Articles

Lisbon's eagles mauled by extraordinary predator

by Stuart Jones of "The Times"

 

The Eagles of Lisbon flew back to Portugal late last night, bedraggled and bemused. They had come to Anfield for the first-leg of a second-round European Cup tie knowing that the English champions were limping with injuries and struggling to rediscover their form. Here, apparently, was an opportunity to depose the kings of the Continent.
 
But those who dismiss Liverpool, on any front, are playing a dangerous game, and those who ignore Rush are likely to pay the price. Even though he was appearing for only the second time this season since recovering from a cartilage operation, he ruffled Benfica's feathers and claimed all three goals in little over half an hour.
 
Rush is an extraordinary predator. The scorer of 47 goals last season was covered with rust, and he looked lost outside the penalty area, where the ball seemed a slippery object beyond his control. Inside it, the ball appeared to follow him around and obey instructions that were born more out of instinct than careful thought.
 
His goals were remarkably similar to each other. After poor defensive clearances and wayward efforts by his colleagues, he struck from close range. The first, after 43 minutes, was created by Lawrenson's powerful run to the by-line and Wark's prod. The second, after 71 minutes, was provided by Lee's floated cross and Whelan's misdirected shot.

The third, after 76 minutes, came from Johnston's centre, and another wild header by Whelan. Rush might even have added a fourth near the end, although such a margin on victory would have flattered Liverpool, who have yet to recover from the loss of Souness in the middle of their designs.
 
The latest man chosen to fill the chasm was Lawrenson, one of the finest defenders in the world; but he does not control the rhythm of the game as Souness once did. Whereas Liverpool once flowed, they now advance with a stutter, unsure of where they are going next.
 
The incomparable Dalglish remains above such doubts. Without his vision, his speed of thought and foot, Liverpool would have been soaked in mediocrity, as well as by the ceaseless rain during the first half. He opened doors for Whelan, and Rush twice, and lobbed narrowly over the bar himself. Even the headers of Wark and Lawrenson carried little threat.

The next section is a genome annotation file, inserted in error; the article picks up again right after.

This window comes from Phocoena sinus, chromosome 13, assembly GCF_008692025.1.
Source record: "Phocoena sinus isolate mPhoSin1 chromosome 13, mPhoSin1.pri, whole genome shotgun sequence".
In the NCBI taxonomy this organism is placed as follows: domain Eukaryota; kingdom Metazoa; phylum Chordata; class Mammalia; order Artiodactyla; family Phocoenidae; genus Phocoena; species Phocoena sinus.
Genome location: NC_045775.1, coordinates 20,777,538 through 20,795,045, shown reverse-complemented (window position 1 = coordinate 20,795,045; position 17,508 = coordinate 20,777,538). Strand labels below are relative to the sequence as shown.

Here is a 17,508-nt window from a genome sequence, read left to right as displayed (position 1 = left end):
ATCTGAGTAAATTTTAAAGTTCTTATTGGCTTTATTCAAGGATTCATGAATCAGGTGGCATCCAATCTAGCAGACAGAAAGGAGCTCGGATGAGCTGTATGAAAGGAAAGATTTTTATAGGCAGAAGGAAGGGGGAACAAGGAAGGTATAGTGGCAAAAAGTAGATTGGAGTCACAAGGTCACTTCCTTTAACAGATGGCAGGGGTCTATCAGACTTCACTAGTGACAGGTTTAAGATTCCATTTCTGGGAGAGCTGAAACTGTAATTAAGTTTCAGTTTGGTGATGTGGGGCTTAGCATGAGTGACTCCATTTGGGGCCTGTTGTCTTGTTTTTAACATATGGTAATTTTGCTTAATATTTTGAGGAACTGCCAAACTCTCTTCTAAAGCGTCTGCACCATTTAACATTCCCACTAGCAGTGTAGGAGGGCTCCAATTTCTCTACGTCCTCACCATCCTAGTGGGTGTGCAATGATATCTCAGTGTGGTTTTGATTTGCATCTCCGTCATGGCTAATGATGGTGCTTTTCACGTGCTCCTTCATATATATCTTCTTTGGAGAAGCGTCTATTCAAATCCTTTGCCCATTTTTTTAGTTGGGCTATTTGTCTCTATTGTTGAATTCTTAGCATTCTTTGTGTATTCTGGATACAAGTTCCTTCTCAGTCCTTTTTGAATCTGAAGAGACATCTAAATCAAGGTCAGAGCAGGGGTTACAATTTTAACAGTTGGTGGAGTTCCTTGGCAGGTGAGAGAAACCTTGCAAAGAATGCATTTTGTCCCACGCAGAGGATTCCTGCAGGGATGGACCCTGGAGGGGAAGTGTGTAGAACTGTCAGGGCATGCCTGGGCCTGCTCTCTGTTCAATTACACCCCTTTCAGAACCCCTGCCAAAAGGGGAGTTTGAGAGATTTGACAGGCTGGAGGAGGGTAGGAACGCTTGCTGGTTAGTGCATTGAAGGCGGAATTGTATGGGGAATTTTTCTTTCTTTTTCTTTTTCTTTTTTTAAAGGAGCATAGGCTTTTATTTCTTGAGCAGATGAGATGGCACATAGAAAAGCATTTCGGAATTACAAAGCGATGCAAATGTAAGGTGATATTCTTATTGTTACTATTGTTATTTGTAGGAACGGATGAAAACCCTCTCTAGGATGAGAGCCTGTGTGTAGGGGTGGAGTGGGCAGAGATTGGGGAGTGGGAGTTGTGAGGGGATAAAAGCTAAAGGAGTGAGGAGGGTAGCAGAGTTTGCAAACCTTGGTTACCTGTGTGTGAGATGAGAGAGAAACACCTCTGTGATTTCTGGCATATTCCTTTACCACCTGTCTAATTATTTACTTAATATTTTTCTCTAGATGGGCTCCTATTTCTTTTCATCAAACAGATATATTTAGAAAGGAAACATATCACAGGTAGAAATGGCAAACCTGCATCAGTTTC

The arrival of Johnston, replacing the injured Wark after the interval and playing for the first time since Liverpool's final triumph in Rome last May, was scarcely designed to improve their fluency. But a moment of defensive hesitation by another irregular member of the side was to prove even more disruptive.
 
Gillespie, starting only his fourth game in 18 months, marred an otherwise accomplished performance in the 51st minute. He lost his concentration and then his footing on the sodden turf, letting Diamantino through. Realising the lack of options, he drew Grobbelaar, went round the retreating Gillespie again, and equalised from an oblique angle.

Benfica might then have been optimistic about gaining revenge for their 5-1 aggregate defeat in last season's quarter-final. The man who transformed that tie in the first leg at Anfield last March was Dalglish, also returning from a lengthy absence. The Portugese hailed him as "a Messiah". Rush personifies the second coming.
 
Joe Fagan, the Liverpool manager, was clearly very relieved after the victory. "Thank God for that," he said. "We really needed a good win for the fans and the players. It was gloom and doom, but this win should do the lads good and I won't have a sleepless night tonight." Praising Rush, Fagan added: "He set an example to all his colleagues, not only in his scoring, but also in his willingness to tackle back. He wins the ball so often it provides a psychological boost for defenders."
 
Copyright  - The Times

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